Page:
McConnell Tries 'Trust Me' Strategy To Pass Obama Trade Bills

WASHINGTON -- Senate Majority Leader Mitch McConnell (R-Ky.) moved Thursday evening to secure passage of President Barack Obama's trade agenda, employing a strategy to keep supportive Democrats on board that amounts to "trust me."

McConnell's moves came after the House narrowly voted to give Obama the power he needs to fast-track mega-trade deals through Congress -- a victory House Speaker John Boehner (R-Ohio) achieved without also proceeding on Trade Adjustment Assistance, the worker relief program that most Democrats say they need before they'll support trade deals.

For McConnell, that meant he had to find a way to keep the backing of 14 Democrats who voted last month for fast-track authority, or Trade Promotion Authority as it is formally known, including many who said at the time that they also must have that trade adjustment program.

McConnell's solution, essentially, was to make a promise. Immediately after filing for a vote on TPA -- likely Tuesday -- he filed for a similar vote on TAA, possibly on Wednesday.

It means that when Democrats decide whether to give Obama sweeping powers to finish several trade deals that dwarf the infamous NAFTA, they'll have no guarantee that trade assistance will pass and be there to help workers who are expected to lose jobs because of the trade pacts. There's even less guarantee that Boehner will be able to advance the aid measure.

But McConnell, who has been meeting with trade supporters on both sides of the aisle and talking to the White House, contended that's the way to move ahead.

“In the judgement of members of both parties in the House and the Senate, our best way forward now is to consider TPA and TAA separately," he said, making his appeal for trust.

“Here’s what it’s going to take: One, working together toward the shared goal of a win for the American people. Two, trusting each other to get there," McConnell said. “I think we can."

"TAA will come second after TPA, but the votes will be there to pass it -- reluctantly, not happily, but they will be there," he insisted.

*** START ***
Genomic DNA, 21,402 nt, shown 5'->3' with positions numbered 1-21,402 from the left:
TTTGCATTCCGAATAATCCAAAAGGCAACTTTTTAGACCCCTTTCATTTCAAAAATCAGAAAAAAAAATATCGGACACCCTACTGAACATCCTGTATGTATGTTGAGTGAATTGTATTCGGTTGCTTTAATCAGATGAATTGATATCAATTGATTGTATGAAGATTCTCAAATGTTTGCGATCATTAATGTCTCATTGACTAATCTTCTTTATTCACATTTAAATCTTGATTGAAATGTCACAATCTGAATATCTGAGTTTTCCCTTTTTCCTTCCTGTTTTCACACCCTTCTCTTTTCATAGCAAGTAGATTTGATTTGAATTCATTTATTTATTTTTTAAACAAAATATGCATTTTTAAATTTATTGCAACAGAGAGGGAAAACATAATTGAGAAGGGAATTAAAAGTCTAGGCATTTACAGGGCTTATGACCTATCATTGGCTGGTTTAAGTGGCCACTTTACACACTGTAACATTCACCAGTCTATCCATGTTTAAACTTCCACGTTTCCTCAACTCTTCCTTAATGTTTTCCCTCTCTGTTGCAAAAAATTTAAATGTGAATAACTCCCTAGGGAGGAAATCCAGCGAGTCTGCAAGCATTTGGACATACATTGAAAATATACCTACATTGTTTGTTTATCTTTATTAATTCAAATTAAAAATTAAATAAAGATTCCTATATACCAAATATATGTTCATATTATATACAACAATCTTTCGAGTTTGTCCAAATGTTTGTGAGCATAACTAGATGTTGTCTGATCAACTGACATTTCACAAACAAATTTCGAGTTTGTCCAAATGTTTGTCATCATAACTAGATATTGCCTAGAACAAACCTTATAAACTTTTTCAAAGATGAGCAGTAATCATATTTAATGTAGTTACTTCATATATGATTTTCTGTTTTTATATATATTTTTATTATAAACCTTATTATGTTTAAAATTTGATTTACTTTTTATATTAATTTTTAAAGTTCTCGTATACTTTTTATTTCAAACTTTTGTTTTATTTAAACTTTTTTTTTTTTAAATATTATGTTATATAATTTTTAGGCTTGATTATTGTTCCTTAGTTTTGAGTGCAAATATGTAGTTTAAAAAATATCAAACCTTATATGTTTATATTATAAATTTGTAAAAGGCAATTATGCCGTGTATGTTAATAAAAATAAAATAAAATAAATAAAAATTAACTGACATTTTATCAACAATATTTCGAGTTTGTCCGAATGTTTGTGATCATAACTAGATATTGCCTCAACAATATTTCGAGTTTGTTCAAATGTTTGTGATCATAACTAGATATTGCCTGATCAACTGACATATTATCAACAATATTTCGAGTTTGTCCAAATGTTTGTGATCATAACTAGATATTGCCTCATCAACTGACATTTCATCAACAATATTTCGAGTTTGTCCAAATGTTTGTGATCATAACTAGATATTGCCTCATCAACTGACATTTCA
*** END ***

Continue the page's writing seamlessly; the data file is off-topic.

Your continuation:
To sweeten the pot for Democrats, the TAA provisions will be tacked onto a trade preferences bill that aims to help African nations, which many Senate Democrats also voted for when the trade package came up in May.

"Assuming everyone has a little faith and votes the same way they just did a few weeks ago, we’ll be able to get all of these bills to the president soon," McConnell said.

One senior Democratic aide scoffed at the notion of trusting McConnell, who was able to get a handful of reluctant Democrats to vote for fast track by promising a vote on the Export-Import Bank that expires next month and is important to them. The vote they got was to table the matter, the aide noted.

Outside groups opposing fast track also scoffed at the promises to pass TAA second. One, the Communication Workers of America, said in a press release that "the plan for the Senate and House to move forward on Trade Adjustment Assistance (TAA) after securing fast track legislation is at odds with common sense and is already imperiled," and that Democrats who believe Republican pledges "have a misplaced faith in the GOP and the functionality of Congress."

Unions have been especially aggressive in fighting the trade deals because of past job losses, and have tried to keep up that pressure by singling out Democratic senators who have said they need TAA to support TPA, including Sens. Maria Cantwell (D-Wash.), Ron Wyden (D-Ore.), Patty Murray (D-Wash.), Mark Warner (D-Va.) and Tom Carper (D-Del.).

When the Senate passed fast track last month and it was combined with TAA, it got 62 votes -- just over the 60-vote threshold to break filibusters. If McConnell loses three of the 14 Democrats who supported it over distrust of the process, fast track would fail.

Asked why he is willing to take that chance, McConnell spokesman Don Stewart replied that when Congress tried it the other way, House Democrats were willing to vote down TAA last week to stop TPA. "We tried it that way before, that’s what killed it, remember?" Stewart said. "I think everyone agrees this is the best path forward."

Stewart would not say what assurances McConnell received from the 14 fast-track Democrats. Emails to representatives for Murray, who is a member of the Democratic leadership, and Wyden, who is the Democratic sponsor of the trade package, were not immediately answered.

Michael McAuliff covers Congress and politics for The Huffington Post. Talk to him on Facebook.



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